Alan Quinlan column: Everything, and I mean everything, Paul O'Connell does is for the team
Leinster winger wil lhope to bring his excellent training form to Aviva clash with Wales and give Schmidt a sleepless night as he finalises his selections
Amidst all the wondering of who will be in the squad, who will make a last-ditch bid for inclusion and who will miss out, it is incredible to think this will be Paul O’Connell’s last appearance in an Irish shirt in this country.
We have known for ages that he is retiring from international rugby after the World Cup, that he is going to France and all that, but yet it seems as if this milestone, this end-of-an-era moment, has crept up on us and almost passed unnoticed.
He wouldn’t have it any other way. It would probably be more appropriate if this was a vital Six Nations finale, or perhaps a November run-up where due acknowledgement could be made of his vast contribution to Irish rugby.
But, in as much as he has always been able to orchestrate things on the field, you’d swear he had masterminded a low-key send-off where other issues have to take prominence.
And unlike a key Six Nations game where, let’s face it, all that really matters is the result, today’s clash with Wales will see the performances of all 23 scrutinised to such a degree that there won’t be time to get caught up in the sentimental stuff.
That’s exactly as Paul would want it. Of the many attributes he possesses, perhaps the most laudable is that he is the ultimate team player. Everything, and I mean everything, is for the team. Everything he has ever done, in training, on the field, off the park, is solely geared for the team. And that doesn’t matter whether it is Young Munster, Munster, Ireland or the Lions; the team comes first.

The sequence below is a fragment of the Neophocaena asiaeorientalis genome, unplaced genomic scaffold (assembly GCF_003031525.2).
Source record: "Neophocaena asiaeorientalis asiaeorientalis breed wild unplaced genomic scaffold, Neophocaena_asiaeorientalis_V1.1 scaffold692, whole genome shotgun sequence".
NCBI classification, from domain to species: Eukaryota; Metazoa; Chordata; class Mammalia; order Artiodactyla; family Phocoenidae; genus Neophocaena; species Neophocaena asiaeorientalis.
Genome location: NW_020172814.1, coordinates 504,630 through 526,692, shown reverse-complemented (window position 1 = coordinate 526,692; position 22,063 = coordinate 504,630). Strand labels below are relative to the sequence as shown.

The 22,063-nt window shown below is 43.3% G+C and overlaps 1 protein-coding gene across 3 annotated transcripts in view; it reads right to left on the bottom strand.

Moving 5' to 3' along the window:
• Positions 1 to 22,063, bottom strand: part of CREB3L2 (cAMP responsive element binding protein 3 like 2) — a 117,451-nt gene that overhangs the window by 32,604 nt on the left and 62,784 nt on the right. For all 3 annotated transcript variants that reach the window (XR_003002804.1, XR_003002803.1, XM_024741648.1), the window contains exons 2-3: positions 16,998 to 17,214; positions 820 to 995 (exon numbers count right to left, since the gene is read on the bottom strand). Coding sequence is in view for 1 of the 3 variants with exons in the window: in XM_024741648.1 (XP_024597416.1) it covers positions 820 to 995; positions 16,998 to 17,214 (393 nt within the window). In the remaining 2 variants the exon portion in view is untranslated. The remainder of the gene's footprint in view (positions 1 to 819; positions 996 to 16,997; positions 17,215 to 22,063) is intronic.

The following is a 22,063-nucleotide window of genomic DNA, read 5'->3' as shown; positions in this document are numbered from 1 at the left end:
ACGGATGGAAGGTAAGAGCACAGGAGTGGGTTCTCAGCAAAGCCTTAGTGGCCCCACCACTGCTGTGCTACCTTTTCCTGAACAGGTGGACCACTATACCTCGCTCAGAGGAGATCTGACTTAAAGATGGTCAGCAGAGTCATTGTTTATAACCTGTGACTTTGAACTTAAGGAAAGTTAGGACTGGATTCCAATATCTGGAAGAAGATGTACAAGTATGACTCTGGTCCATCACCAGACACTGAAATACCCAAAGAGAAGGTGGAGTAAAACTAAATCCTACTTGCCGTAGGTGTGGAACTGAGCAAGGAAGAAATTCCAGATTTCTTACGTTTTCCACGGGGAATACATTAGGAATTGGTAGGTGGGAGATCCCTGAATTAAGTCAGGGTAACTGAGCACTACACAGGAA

Don’t get me wrong, nearly every player out there puts the team first but some do it to a level that leaves people in their wake. I think himself and Joe Schmidt are well matched in that regard.
I worried about them when Schmidt took the Irish job. You remember there was a bit of a spat after Paul caught Dave Kearney with a kick in a Munster-Leinster game. Joe had a pop off him, but in fairness to him, he was only doing what he felt he had to do as Leinster coach, notwithstanding that he was likely to become Irish coach.
So what does he do when he gets the Irish job? He makes Paul captain. With others that bit of a row could have lingered, created a bit of an issue.
But Paul and Joe are cut from the same cloth. All that matters is the here and now and what lies ahead. They will do what they have to, personalities and feelings are not the issue. The team is all that matters and they will do their duty.
You can see how the two of them have worked well together and that so much success has come Ireland’s way under their watch.
Paul made his 100th appearance for Ireland against Wales earlier this year. He won’t remember the day for that milestone, he will remember it for the fact that they lost. The team lost.
Today will be about putting in a big performance as we move towards the business end of this particular journey. A lot of the big guns are back. It is all about game-time now, whether that’s in the Aviva or those who will get the run-out for their provinces.